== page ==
In the first of four tactical analyses on Cristiano Ronaldo’s role at Real Madrid, Football Italia looks at CR7's start to life in Spain.
Words: Jon Driscoll
Cristiano Ronaldo’s first season at Real Madrid was his least productive at the Santiago Bernabeu as injury, suspension and early exits from cup competitions restricted him to 35 appearances, the lowest since his breakthrough at Sporting CP. A reassuring statistic for any Juventus fan concerned at having paid so much for a 33-year old is that 2009-10 was the only campaign out of 15 in which he played fewer than 40 games.
There had been politics at play in Ronaldo’s transfer from Manchester United. with Florentino Perez returning as club president and taking over the deal put in place by his rival Ramon Calderon. You would be forgiven for forgetting than Ronaldo shared the spotlight that summer with Kaka, for whom Los Blancos paid Milan €67m. The different career trajectories of the men who had won the Ballon d’Or in the previous two seasons further highlights the roaring success of Ronaldo’s Real Madrid career.
Karim Benzema arrived from Olympique Lyonnais the same summer; Raul Gonzalez was already at the club and was the leader in the dressing room, while Gonzalo Higuain finished as Los Merengues’ top scorer in La Liga. This combination – and his own injury - influenced how Ronaldo was used that first season, one that was seen by Florentino Perez as transitional as he re-imposed his vision after three years away.
Manuel Pellegrini was in charge, nominally. The Chilean had been recruited after a successful spell at Villarreal, but Perez soon set his heart on replacing him with Jose Mourinho and Pellegrini found himself constantly undermined by the President’s supporters. The Coach lasted only that season after defeats in Europe to Lyon, to Alcorcon in the Copa del Rey and a second-place finish behind Barcelona. However, like Ronaldo’s personal form, it would be harsh to view Madrid as a failure that term – they did take 96 points from 38 games at the height of Spain’s duopoly.
Pellegrini had to get Ronaldo, Kaka, Benzema, Higuain and Raul onto the pitch as often as possible, while maintaining some measure of team cohesion. He achieved it to a reasonable degree with an adaptation of the 4-2-2-2 he had employed at Villarreal. Ronaldo might have worn the No 9 that season, but he didn’t play as one. Higuain was the preferred centre-forward, while Benzema was a clear second choice – hard-working but less of a threat in the box.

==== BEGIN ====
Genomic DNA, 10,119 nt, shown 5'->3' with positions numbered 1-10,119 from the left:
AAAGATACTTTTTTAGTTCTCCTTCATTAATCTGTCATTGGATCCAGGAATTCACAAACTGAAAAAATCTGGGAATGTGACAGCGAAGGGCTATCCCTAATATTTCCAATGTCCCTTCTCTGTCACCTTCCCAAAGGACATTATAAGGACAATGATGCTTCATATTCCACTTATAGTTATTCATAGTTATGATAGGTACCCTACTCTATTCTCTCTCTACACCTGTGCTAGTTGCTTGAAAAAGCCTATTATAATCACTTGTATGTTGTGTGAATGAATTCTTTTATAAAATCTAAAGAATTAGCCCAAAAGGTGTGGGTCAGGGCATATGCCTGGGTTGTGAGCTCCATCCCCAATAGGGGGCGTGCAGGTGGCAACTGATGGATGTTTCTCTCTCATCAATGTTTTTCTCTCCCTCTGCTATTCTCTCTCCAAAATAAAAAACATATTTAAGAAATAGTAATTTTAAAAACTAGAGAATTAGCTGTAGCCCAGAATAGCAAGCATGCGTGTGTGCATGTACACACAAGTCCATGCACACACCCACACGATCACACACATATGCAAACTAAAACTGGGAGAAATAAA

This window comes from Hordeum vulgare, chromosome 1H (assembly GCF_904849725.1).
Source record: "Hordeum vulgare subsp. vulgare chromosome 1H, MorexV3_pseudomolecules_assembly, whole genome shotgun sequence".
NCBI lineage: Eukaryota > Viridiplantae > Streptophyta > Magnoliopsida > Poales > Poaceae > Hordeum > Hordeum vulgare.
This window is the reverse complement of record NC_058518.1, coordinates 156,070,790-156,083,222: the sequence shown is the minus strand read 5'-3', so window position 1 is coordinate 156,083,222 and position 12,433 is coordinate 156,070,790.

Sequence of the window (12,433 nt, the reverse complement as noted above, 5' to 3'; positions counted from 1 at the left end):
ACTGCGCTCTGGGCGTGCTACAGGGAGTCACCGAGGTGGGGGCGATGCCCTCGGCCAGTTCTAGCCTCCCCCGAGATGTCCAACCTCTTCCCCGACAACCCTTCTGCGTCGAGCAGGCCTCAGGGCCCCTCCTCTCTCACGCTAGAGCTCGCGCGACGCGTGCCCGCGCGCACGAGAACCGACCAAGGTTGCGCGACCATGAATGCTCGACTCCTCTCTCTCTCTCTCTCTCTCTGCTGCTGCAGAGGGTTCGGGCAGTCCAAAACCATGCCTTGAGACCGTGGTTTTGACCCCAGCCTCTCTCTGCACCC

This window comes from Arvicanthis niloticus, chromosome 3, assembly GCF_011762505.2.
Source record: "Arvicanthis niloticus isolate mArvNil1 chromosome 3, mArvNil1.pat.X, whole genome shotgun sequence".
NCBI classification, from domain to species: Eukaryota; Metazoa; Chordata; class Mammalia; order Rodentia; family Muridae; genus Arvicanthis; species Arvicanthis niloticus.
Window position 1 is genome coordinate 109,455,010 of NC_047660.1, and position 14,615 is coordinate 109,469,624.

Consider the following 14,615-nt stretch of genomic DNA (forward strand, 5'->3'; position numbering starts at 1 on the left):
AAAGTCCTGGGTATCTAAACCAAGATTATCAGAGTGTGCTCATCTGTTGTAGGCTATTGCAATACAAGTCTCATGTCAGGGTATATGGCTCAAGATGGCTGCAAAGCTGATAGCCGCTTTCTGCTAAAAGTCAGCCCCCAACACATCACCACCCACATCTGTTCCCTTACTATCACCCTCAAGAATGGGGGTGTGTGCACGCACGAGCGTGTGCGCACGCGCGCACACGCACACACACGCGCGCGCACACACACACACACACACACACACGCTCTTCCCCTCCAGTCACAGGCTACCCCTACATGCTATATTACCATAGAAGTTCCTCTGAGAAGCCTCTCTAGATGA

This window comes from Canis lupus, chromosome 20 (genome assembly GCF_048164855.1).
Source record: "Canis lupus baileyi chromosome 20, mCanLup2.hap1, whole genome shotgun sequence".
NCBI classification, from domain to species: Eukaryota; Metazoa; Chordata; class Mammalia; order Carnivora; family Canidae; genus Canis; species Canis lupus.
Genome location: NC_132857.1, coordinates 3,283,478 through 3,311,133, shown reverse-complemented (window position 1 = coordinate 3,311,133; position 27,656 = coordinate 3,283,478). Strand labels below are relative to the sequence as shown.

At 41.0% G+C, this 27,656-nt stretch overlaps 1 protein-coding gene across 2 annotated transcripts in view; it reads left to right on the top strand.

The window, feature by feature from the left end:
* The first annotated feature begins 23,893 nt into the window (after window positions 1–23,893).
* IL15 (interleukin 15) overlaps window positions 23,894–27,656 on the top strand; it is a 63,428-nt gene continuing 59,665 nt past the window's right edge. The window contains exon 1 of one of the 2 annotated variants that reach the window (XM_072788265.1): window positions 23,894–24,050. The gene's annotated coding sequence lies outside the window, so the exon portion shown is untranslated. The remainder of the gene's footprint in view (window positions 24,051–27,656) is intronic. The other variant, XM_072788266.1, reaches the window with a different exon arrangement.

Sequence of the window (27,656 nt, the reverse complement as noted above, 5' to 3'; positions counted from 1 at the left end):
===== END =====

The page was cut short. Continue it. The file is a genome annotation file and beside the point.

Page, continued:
Pellegrini had often played two strikers, but one of these would operate from wide as a false winger. This is the role Ronaldo is best remembered for in the early part of his career in Madrid. It shows the difficulty in defining tactical systems in terms of numbers on lines – the Portuguese didn’t stay wide, rarely crossed and almost never tracked back, so to call him a winger seems pointless.
But this wide role allowed a 24/25-year-old Ronaldo to flourish as he demonstrated his pace, power and skill. He was difficult to mark and, once on the move, almost impossible to contain, especially given his lack of defensive or pressing responsibility. This goal against Pellegrini’s old club was typical.
His free-kick conversion rate was superb (six of his 33 goals in 09-10 came from such set-pieces) and there were occasional glimpses into the future of his one-touch, penalty-box finishing and heading ability.
However, his trademark goal in that period was surely a run with pace and skill followed by a finish. This one against Osasuna came against Cesar Azpilicueta, in what was one of the Chelsea defender’s last appearances in Spain.
Kaka enjoyed his better days at the Bernebeu that season, before knee and groin injuries took their toll, but under Pellegrini the Brazilian and Portuguese masters did occasionally promise to be a great combination, with Kaka setting up Ronaldo for a number of one-touch finishes, in a style later more closely associated with Benzema.
Ronaldo’s first injury came with Madrid top of the League with a perfect record after five matches. Pellegrini believes if he had been able to field his best line-up for longer, it would’ve been him and not Pep Guardiola celebrating the championship that season. Instead, Jose Mourinho was soon charged with polishing Ronaldo’s talents as he tried to adjust his system to best player he’d ever coached.